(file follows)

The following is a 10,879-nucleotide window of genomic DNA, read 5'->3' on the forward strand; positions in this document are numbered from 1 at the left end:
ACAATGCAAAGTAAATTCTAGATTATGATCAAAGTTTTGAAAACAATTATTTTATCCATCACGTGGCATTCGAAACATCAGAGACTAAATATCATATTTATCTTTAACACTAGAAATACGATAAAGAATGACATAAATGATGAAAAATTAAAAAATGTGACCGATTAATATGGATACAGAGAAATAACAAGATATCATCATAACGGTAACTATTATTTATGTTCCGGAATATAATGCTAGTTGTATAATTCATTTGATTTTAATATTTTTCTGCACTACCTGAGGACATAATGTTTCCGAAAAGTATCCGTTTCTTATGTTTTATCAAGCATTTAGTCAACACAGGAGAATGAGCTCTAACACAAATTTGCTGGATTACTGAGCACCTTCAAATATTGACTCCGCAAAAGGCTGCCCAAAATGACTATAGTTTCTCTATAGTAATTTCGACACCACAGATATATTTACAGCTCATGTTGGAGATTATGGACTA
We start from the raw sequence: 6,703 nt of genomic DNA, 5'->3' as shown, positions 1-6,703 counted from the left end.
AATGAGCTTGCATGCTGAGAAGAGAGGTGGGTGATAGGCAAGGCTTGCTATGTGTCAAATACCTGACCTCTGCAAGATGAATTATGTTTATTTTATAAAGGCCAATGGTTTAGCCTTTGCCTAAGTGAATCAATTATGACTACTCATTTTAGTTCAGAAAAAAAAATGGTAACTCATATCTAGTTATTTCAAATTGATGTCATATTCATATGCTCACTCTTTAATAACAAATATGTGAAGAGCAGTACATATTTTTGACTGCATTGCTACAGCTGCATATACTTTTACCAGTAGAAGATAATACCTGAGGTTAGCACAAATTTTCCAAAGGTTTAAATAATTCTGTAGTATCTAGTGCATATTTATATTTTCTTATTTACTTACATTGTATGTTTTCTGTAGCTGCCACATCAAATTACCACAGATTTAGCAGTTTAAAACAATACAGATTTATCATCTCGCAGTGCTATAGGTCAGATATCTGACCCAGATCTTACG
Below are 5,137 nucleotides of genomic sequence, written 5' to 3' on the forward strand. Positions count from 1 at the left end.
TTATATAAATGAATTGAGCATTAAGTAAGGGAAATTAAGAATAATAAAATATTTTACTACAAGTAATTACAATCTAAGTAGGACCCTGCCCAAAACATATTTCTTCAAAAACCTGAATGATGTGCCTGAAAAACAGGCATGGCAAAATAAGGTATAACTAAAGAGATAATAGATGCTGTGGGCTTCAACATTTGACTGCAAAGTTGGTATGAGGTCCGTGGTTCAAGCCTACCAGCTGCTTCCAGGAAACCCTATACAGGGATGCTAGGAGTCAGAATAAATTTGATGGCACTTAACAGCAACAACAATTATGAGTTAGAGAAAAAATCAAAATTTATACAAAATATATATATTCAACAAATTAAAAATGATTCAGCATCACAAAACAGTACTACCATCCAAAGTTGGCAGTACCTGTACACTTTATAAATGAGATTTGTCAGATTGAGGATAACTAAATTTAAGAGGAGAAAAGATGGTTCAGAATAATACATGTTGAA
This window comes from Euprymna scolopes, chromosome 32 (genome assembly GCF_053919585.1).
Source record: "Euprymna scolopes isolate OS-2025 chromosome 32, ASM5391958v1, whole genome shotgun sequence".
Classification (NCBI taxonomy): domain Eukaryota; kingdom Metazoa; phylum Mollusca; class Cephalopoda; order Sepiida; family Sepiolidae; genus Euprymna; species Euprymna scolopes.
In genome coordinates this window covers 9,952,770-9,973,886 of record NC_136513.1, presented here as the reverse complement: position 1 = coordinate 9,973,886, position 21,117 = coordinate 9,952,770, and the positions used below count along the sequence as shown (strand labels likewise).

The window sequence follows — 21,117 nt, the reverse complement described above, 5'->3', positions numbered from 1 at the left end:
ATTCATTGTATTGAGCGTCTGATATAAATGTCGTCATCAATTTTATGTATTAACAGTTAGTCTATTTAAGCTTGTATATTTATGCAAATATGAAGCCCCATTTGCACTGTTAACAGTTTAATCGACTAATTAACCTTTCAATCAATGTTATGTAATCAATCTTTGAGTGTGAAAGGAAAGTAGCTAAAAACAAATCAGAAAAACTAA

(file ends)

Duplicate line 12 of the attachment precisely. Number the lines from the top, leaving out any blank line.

ATTCATTGTATTGAGCGTCTGATATAAATGTCGTCATCAATTTTATGTATTAACAGTTAGTCTATTTAAGCTTGTATATTTATGCAAATATGAAGCCCCATTTGCACTGTTAACAGTTTAATCGACTAATTAACCTTTCAATCAATGTTATGTAATCAATCTTTGAGTGTGAAAGGAAAGTAGCTAAAAACAAATCAGAAAAACTAA